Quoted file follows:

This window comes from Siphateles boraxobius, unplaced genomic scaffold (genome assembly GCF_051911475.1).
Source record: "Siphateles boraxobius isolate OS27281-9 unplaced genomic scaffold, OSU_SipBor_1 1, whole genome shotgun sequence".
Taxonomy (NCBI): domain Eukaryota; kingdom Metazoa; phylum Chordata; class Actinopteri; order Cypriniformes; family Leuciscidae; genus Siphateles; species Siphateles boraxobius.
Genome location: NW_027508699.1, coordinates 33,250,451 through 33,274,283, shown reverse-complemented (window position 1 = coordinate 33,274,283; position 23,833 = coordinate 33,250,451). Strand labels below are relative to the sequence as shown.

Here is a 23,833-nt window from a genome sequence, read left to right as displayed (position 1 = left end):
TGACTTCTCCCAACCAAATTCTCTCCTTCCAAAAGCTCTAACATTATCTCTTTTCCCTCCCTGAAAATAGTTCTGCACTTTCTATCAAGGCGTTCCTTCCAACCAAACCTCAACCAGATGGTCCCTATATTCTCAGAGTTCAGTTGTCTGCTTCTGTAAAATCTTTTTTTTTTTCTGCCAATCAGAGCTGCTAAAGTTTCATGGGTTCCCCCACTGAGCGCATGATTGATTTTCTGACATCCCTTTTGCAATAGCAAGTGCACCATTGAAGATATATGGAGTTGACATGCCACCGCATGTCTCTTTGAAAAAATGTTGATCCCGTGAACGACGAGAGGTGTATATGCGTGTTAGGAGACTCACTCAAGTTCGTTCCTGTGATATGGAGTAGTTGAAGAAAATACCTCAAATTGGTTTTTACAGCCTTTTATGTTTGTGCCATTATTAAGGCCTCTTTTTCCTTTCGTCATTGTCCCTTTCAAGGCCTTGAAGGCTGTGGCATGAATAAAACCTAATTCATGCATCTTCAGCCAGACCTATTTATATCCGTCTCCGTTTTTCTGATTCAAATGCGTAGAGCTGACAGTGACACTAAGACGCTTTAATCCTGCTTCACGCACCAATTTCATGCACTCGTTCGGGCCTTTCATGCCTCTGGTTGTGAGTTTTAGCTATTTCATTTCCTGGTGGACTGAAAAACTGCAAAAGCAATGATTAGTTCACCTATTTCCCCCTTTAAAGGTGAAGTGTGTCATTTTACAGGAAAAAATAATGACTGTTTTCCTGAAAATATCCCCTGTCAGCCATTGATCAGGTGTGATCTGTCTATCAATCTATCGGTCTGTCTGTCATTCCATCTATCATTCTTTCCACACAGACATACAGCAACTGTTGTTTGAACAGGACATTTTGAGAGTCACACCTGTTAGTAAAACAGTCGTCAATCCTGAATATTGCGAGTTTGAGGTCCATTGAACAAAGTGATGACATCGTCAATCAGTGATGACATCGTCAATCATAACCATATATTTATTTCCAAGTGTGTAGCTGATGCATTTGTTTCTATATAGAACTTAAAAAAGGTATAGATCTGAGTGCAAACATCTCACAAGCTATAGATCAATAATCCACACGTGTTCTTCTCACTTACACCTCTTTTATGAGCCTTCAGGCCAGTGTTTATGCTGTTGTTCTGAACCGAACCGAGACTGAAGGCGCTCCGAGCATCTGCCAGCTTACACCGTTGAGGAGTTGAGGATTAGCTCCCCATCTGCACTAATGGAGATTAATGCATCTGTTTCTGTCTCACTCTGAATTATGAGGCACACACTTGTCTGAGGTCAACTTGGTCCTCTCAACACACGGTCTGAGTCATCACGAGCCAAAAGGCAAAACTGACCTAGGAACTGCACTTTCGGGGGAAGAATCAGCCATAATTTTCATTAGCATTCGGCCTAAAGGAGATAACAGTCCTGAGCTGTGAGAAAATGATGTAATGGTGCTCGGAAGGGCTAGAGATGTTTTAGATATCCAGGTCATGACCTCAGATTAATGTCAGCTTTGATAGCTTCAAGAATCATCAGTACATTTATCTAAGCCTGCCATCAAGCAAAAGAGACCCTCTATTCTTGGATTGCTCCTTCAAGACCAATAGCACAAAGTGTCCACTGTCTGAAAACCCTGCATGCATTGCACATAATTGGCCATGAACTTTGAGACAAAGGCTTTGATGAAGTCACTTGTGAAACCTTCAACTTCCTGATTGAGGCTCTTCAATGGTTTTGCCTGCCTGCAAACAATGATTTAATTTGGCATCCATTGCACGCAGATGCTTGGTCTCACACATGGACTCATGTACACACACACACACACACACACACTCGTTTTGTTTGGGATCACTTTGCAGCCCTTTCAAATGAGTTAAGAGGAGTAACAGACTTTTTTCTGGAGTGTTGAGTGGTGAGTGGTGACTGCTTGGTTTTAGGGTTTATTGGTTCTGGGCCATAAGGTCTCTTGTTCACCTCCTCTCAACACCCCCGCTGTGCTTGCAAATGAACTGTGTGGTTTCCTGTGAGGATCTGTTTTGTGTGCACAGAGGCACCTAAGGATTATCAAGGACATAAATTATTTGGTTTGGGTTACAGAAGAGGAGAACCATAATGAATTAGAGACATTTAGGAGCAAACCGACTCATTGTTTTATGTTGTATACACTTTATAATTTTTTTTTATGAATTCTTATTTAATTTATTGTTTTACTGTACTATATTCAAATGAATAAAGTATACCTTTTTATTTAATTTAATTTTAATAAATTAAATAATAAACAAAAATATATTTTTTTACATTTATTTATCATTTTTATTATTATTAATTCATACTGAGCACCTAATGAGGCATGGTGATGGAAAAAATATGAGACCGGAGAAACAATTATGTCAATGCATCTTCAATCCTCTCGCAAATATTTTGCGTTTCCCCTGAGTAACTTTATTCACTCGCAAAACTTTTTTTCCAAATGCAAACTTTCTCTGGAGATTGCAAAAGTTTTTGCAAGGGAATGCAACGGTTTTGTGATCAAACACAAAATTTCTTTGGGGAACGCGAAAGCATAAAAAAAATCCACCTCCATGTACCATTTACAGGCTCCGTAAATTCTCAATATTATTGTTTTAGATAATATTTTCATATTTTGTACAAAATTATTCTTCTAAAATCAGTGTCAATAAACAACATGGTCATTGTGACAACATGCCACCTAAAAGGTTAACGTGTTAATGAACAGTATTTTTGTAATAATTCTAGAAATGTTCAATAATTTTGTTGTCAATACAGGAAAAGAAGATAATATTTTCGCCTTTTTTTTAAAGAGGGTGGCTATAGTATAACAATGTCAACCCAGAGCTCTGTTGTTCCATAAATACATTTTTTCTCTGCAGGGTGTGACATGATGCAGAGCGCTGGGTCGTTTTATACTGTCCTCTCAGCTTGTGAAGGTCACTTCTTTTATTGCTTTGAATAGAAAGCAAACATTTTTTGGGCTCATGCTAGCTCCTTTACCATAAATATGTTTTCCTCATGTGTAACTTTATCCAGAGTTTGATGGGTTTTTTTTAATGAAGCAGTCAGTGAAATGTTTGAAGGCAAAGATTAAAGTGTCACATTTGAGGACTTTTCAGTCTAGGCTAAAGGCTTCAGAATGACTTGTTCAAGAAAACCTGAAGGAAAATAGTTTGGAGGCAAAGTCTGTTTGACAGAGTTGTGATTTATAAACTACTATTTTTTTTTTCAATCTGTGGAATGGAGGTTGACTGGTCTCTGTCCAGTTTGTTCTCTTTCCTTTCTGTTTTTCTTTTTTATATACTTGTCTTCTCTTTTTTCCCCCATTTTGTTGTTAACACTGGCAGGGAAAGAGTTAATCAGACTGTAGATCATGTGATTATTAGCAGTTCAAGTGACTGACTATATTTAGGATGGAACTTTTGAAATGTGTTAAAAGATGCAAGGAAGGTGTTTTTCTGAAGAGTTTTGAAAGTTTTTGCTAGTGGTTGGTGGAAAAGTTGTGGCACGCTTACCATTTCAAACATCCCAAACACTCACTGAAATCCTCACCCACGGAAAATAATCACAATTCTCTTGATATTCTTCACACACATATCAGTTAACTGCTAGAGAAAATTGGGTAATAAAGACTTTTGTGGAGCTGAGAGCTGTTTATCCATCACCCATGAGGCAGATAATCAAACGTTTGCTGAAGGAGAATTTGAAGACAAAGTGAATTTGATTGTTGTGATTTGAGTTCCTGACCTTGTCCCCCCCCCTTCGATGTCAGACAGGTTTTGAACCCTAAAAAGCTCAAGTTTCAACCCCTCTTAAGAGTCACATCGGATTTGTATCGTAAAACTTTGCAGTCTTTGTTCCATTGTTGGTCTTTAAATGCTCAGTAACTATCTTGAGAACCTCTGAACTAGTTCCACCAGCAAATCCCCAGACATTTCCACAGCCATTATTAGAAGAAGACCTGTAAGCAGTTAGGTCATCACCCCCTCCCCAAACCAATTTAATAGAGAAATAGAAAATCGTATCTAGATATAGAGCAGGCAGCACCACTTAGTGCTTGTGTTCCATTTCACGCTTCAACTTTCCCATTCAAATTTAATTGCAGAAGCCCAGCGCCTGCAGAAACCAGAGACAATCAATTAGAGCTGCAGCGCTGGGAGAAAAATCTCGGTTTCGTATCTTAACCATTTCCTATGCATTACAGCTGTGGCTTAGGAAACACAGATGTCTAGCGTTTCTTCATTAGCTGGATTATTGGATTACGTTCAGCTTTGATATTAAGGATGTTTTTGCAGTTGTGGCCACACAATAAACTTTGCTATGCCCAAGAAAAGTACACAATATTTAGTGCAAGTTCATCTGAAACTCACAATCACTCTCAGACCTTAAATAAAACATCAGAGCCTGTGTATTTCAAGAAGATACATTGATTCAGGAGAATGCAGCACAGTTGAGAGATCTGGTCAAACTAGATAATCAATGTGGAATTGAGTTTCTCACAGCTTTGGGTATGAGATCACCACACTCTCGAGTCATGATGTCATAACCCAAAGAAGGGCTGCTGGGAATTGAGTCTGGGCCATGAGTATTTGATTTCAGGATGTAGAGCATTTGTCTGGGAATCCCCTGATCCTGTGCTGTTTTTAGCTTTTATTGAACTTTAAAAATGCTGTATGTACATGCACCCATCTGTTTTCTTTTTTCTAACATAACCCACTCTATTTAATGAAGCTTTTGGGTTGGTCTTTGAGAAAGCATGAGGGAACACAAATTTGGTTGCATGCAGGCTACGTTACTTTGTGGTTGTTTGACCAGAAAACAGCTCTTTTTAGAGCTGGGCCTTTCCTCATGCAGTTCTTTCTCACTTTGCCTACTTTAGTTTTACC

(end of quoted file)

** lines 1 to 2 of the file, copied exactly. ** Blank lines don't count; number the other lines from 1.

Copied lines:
This window comes from Siphateles boraxobius, unplaced genomic scaffold (genome assembly GCF_051911475.1).
Source record: "Siphateles boraxobius isolate OS27281-9 unplaced genomic scaffold, OSU_SipBor_1 1, whole genome shotgun sequence".